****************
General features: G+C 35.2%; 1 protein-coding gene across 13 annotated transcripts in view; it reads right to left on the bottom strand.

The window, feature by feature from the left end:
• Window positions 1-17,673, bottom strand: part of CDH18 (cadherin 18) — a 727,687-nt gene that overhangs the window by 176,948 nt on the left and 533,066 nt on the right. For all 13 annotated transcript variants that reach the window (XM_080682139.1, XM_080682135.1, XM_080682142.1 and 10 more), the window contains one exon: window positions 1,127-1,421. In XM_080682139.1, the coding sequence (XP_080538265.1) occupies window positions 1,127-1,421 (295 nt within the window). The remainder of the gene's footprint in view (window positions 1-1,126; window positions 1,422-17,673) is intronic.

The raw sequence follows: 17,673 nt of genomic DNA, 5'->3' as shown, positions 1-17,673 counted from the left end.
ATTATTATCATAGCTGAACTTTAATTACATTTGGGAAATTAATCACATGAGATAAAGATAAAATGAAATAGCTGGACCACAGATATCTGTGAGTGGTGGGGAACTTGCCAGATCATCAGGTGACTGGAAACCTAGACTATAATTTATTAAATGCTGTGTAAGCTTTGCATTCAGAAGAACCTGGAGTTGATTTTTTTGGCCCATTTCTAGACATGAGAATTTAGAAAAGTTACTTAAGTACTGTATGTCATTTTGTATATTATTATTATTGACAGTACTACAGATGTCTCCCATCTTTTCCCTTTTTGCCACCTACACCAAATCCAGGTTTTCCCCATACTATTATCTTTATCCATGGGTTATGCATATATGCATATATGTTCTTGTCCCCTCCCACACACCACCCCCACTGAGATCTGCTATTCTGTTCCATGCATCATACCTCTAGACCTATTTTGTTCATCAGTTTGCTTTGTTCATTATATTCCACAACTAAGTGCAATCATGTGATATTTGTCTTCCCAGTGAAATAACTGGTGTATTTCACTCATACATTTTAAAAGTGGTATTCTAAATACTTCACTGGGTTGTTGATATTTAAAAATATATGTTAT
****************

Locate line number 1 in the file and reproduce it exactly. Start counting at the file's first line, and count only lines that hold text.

General features: G+C 35.2%; 1 protein-coding gene across 13 annotated transcripts in view; it reads right to left on the bottom strand.